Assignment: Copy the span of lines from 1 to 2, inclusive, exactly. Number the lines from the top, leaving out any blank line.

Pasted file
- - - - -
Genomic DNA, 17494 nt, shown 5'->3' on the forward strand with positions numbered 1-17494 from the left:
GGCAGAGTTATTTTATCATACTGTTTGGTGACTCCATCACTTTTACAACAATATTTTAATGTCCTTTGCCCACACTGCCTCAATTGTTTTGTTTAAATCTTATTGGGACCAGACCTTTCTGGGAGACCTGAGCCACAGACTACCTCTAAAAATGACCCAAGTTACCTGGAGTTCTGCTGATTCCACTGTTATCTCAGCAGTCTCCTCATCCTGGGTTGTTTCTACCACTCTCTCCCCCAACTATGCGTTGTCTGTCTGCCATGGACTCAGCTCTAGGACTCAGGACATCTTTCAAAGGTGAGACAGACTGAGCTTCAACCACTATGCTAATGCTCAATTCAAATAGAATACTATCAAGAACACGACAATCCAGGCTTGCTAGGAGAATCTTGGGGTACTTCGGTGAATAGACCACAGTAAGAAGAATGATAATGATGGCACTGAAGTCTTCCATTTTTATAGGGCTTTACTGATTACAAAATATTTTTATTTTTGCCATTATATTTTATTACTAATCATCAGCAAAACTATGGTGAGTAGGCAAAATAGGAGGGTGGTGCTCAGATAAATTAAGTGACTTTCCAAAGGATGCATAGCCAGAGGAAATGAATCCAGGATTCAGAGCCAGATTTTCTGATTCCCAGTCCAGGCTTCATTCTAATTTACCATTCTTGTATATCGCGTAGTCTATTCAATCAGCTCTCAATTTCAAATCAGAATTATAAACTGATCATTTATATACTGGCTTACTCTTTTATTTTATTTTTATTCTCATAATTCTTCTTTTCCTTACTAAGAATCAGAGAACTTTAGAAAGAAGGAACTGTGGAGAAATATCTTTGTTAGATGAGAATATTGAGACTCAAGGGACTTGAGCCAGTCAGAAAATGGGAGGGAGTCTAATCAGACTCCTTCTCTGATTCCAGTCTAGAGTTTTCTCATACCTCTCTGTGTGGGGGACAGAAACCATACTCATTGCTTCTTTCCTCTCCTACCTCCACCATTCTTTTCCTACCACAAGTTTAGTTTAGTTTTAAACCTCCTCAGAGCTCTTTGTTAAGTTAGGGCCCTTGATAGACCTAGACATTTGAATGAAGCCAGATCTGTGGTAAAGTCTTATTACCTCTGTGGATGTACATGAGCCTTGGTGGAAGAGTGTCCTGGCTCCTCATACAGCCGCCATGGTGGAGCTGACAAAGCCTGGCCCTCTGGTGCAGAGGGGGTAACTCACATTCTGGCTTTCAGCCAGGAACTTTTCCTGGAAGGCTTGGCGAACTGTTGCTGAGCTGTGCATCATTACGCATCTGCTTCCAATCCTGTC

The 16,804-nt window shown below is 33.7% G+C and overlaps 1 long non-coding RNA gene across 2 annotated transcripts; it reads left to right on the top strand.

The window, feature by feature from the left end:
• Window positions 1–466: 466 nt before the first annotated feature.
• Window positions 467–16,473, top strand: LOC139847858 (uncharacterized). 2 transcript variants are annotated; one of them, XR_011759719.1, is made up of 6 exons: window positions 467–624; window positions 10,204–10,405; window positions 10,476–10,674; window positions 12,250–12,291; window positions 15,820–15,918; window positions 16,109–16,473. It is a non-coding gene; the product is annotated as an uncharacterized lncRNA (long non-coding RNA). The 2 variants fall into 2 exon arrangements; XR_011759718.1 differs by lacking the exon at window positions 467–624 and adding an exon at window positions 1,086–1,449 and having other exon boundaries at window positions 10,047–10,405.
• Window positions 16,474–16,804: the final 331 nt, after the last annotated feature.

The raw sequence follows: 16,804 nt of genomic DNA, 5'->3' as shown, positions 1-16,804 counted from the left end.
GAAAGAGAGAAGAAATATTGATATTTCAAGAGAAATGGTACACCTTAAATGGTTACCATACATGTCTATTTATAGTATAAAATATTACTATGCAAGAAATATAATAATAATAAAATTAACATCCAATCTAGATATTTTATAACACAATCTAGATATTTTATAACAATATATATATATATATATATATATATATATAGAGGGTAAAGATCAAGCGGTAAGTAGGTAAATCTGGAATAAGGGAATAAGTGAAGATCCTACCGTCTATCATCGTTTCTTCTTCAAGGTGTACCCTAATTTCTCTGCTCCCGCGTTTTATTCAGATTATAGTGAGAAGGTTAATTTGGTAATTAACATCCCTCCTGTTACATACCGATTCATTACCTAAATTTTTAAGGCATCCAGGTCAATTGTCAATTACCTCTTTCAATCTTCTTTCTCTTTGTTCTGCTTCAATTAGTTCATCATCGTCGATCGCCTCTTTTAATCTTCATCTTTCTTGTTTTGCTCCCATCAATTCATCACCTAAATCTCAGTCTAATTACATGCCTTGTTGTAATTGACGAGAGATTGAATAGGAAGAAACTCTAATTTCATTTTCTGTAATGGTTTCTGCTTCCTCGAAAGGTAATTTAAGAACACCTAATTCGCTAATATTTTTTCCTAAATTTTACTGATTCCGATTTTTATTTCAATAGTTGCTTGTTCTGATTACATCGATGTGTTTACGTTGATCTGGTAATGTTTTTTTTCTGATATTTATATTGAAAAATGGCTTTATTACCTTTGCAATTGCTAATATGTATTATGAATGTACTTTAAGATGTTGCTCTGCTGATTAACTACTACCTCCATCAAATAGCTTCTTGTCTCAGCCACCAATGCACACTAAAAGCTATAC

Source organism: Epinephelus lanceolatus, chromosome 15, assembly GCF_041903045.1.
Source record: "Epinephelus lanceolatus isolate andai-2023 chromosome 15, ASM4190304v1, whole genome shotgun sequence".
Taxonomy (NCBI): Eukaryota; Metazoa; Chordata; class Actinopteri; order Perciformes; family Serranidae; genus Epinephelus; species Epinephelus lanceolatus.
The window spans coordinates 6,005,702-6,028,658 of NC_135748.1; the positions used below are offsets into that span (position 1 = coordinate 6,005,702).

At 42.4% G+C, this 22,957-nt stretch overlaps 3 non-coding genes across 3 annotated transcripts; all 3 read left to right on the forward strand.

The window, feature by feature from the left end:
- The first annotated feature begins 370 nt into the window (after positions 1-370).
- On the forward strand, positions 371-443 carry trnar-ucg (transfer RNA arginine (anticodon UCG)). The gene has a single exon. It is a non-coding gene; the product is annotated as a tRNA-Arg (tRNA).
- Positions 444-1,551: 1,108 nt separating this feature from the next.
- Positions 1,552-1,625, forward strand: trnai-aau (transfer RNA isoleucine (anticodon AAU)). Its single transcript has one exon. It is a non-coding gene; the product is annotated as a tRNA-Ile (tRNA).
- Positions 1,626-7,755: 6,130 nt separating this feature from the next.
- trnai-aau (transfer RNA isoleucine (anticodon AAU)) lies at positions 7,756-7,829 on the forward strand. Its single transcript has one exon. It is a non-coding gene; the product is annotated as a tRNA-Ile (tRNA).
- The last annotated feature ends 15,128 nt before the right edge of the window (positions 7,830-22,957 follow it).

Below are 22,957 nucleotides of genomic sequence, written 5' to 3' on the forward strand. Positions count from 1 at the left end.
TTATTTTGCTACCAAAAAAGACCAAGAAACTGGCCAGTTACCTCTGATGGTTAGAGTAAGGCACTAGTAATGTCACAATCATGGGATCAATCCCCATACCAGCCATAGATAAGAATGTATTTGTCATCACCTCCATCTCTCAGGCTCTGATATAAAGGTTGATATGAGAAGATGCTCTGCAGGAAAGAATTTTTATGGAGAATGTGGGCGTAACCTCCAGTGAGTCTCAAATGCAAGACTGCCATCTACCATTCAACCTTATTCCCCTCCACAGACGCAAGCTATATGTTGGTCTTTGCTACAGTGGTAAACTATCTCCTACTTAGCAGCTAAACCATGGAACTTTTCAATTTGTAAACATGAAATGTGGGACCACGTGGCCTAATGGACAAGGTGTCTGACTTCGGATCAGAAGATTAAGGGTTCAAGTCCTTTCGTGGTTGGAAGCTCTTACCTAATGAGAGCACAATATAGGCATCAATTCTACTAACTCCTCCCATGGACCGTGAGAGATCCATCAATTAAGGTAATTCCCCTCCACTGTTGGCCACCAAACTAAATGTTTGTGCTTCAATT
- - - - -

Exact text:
Genomic DNA, 17494 nt, shown 5'->3' on the forward strand with positions numbered 1-17494 from the left:
GGCAGAGTTATTTTATCATACTGTTTGGTGACTCCATCACTTTTACAACAATATTTTAATGTCCTTTGCCCACACTGCCTCAATTGTTTTGTTTAAATCTTATTGGGACCAGACCTTTCTGGGAGACCTGAGCCACAGACTACCTCTAAAAATGACCCAAGTTACCTGGAGTTCTGCTGATTCCACTGTTATCTCAGCAGTCTCCTCATCCTGGGTTGTTTCTACCACTCTCTCCCCCAACTATGCGTTGTCTGTCTGCCATGGACTCAGCTCTAGGACTCAGGACATCTTTCAAAGGTGAGACAGACTGAGCTTCAACCACTATGCTAATGCTCAATTCAAATAGAATACTATCAAGAACACGACAATCCAGGCTTGCTAGGAGAATCTTGGGGTACTTCGGTGAATAGACCACAGTAAGAAGAATGATAATGATGGCACTGAAGTCTTCCATTTTTATAGGGCTTTACTGATTACAAAATATTTTTATTTTTGCCATTATATTTTATTACTAATCATCAGCAAAACTATGGTGAGTAGGCAAAATAGGAGGGTGGTGCTCAGATAAATTAAGTGACTTTCCAAAGGATGCATAGCCAGAGGAAATGAATCCAGGATTCAGAGCCAGATTTTCTGATTCCCAGTCCAGGCTTCATTCTAATTTACCATTCTTGTATATCGCGTAGTCTATTCAATCAGCTCTCAATTTCAAATCAGAATTATAAACTGATCATTTATATACTGGCTTACTCTTTTATTTTATTTTTATTCTCATAATTCTTCTTTTCCTTACTAAGAATCAGAGAACTTTAGAAAGAAGGAACTGTGGAGAAATATCTTTGTTAGATGAGAATATTGAGACTCAAGGGACTTGAGCCAGTCAGAAAATGGGAGGGAGTCTAATCAGACTCCTTCTCTGATTCCAGTCTAGAGTTTTCTCATACCTCTCTGTGTGGGGGACAGAAACCATACTCATTGCTTCTTTCCTCTCCTACCTCCACCATTCTTTTCCTACCACAAGTTTAGTTTAGTTTTAAACCTCCTCAGAGCTCTTTGTTAAGTTAGGGCCCTTGATAGACCTAGACATTTGAATGAAGCCAGATCTGTGGTAAAGTCTTATTACCTCTGTGGATGTACATGAGCCTTGGTGGAAGAGTGTCCTGGCTCCTCATACAGCCGCCATGGTGGAGCTGACAAAGCCTGGCCCTCTGGTGCAGAGGGGGTAACTCACATTCTGGCTTTCAGCCAGGAACTTTTCCTGGAAGGCTTGGCGAACTGTTGCTGAGCTGTGCATCATTACGCATCTGCTTCCAATCCTGTC